Once they have a secure medical diagnosis of IBS, a yoga therapist can support their treatment with the following:

  1. Check if their doctor has already recommended them to follow a FODMAP diet. If they haven’t, you can introduce them to a local nutritionist specialized in this kind of diet for relief of their symptoms. One of the most reliable sources and specialists in this field is the Monash University in Melbourne, Australia ( It is worth checking it out to find out more about IBS and how some foods can support symptom prevention and management.

Always ask your student to check with their doctor before changing their diet.

  • Get vertical!

If there are no other contraindications, standing practices such as Qi-Gong and Standing Yoga Asanas  -with their adapted modifications- can help relieve gas, constipation and prevent painful cramps. 

Ask your student to invest on a standing desk, as this can make a huge difference to their work-related IBS episodes.

  • Get moving!

An article published in the World Journal of Gastroenterology cited how “an increase in physical activity has positive long-term effects on IBS symptoms and psychological symptoms”.

Specifically recommended are walking, cycling and aerobic exercise such as swimming, all of them low cost and easy to introduce in our client’s lifestyle. Yoga Therapy sessions can also be made more active! -See contraindications below-.

  • Avoid compression of the belly and long sitting practices. The best for IBS is standing,  and lying down practices -either on the back or on the side- involving opening of the abdominal area. Dynamic movements with the breath and dancing-like movements are another way to encourage natural peristalsis and bring on a sense of well-being.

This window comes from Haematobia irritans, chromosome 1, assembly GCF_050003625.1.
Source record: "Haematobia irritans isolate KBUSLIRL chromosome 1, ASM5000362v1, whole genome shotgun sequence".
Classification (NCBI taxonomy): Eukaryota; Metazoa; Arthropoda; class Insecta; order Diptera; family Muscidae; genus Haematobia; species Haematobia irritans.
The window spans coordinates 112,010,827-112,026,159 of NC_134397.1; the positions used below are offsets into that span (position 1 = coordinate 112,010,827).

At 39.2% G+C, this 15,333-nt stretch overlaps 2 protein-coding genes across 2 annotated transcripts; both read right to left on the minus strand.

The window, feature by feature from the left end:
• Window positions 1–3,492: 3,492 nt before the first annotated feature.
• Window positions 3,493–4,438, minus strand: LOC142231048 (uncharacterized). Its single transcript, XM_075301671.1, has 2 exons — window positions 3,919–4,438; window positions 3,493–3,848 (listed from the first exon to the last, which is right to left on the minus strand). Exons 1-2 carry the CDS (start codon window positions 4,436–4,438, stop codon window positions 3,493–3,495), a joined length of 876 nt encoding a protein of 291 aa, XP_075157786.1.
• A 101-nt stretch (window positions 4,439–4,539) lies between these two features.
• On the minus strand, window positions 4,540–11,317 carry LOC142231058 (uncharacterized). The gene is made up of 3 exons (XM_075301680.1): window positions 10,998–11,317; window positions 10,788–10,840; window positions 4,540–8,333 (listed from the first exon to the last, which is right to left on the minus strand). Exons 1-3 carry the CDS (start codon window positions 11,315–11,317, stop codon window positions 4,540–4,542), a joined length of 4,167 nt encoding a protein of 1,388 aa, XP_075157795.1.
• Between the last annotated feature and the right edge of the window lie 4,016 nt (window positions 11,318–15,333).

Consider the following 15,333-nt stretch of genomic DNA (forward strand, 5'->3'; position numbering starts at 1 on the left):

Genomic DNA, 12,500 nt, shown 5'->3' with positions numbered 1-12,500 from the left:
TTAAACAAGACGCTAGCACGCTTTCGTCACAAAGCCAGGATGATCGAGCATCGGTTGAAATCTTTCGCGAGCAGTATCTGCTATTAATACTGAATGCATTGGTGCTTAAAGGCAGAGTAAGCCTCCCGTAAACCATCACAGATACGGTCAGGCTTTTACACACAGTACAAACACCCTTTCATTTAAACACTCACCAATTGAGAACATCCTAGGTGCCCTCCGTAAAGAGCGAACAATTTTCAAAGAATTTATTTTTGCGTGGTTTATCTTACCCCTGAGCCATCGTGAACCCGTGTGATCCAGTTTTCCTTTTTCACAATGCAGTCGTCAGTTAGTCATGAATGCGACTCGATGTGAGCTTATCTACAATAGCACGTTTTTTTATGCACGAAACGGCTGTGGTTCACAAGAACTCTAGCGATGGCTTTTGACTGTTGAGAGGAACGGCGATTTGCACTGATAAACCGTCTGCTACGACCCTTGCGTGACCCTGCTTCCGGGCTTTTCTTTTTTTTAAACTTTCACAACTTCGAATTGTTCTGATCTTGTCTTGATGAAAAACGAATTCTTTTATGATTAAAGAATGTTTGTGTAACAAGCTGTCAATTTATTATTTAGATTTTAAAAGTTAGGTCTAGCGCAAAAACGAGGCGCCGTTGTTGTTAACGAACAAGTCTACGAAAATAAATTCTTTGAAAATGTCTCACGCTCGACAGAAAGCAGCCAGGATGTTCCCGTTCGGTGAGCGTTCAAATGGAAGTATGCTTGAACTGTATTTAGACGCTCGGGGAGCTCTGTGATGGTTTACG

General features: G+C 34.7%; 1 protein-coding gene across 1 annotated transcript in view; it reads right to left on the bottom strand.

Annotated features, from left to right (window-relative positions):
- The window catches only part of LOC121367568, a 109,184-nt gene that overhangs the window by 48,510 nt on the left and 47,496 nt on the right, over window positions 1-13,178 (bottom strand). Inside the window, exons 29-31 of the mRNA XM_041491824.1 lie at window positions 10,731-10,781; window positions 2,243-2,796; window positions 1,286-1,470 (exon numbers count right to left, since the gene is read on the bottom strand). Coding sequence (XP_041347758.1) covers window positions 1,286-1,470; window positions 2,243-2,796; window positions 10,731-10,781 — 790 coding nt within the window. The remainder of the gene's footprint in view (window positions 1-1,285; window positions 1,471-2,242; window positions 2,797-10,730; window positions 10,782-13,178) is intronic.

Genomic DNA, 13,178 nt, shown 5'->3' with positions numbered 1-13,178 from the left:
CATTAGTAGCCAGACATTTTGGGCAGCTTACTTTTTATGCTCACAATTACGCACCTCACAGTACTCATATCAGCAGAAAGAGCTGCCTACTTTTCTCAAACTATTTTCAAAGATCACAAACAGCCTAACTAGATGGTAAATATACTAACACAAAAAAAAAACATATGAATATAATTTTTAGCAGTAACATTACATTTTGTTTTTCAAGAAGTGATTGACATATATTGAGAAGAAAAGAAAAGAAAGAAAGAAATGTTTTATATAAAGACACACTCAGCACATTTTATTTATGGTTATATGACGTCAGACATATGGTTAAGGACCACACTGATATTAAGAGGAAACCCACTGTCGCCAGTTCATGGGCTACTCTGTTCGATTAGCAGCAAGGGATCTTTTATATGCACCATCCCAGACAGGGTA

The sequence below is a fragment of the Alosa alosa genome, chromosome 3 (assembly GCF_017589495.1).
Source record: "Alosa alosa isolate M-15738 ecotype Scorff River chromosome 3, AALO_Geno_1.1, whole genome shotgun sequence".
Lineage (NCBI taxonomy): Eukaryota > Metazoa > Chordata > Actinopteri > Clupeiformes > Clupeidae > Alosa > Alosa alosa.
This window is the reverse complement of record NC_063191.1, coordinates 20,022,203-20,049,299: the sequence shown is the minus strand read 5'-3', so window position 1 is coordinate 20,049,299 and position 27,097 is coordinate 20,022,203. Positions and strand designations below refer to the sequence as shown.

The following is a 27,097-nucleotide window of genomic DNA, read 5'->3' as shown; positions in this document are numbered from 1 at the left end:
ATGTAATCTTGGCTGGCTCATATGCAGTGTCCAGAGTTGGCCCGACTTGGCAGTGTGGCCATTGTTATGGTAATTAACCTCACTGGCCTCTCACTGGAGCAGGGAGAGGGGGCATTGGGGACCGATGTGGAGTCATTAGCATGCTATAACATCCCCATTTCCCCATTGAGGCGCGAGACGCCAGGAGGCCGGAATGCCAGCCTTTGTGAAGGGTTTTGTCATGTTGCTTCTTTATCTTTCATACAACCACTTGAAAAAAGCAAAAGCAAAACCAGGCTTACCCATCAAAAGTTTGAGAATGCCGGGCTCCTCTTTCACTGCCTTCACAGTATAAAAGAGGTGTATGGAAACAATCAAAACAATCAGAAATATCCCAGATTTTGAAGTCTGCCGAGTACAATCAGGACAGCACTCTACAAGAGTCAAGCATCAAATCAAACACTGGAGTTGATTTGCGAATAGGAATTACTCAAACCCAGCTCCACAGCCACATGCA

• Get breathing!

As we often say, yoga is not yoga without the breath, and since IBS is an issue related to the nervous system, breathing appears to be the most direct way to help regulate the nerves. Teaching your students “low-in-the-belly, slow breathing through the nose” -with gentle inhalations and slightly longer exhalations-, will be the life-saving habit that can make all the difference to those times of stress which can trigger IBS.

Avoid forceful breathing practices such as Kapalabhati and Bastrika.

  • Rest and Digest

This is the job of the parasympathetic system, without which we would have slow, gassy digestions or faster than normal  digestions resulting in diarrhea. Introduce  gentle guided meditations such as Yoga Nidra to your students, either during class or pre-recorded, so they can listen to them at home. One recommendation that is often overlooked is to practice relaxation before eating! The stomach has to relax and stretch in order to receive the food we eat, so the state of our nerves before we take the spoon to our mouth is going to have a major impact on how we digest.

After lunch, a gentle reclined rest with the upper body elevated for 15-20 mins is enough to allow the parasympathetic mode do its work in the middle of a busy day.

  • Sleep…

Did you know that a good night sleep will also help our internal clock regulate our digestive system? Offer your students a gentle, lying down yoga with slow breathing practice before they go to bed, and not only it will work like magic for letting go of their day but it will also encourage the emptying of the bowels in the morning.

  • “Regular life, regular bowel”

Having worked with clients suffering from IBS for many years, I have come to recognize a very important common pattern: the lack of regularity.

When we talk about irregular, irritable, all-over-the-place bowels, we are describing irregular, irritable, all-over-the-place lives. Irregular hours of work, skipping meals, broken sleep, unstable relationships, absence of planning, fear and stress, are a total recipe for disaster for a digestive system that requires predictability and regularity.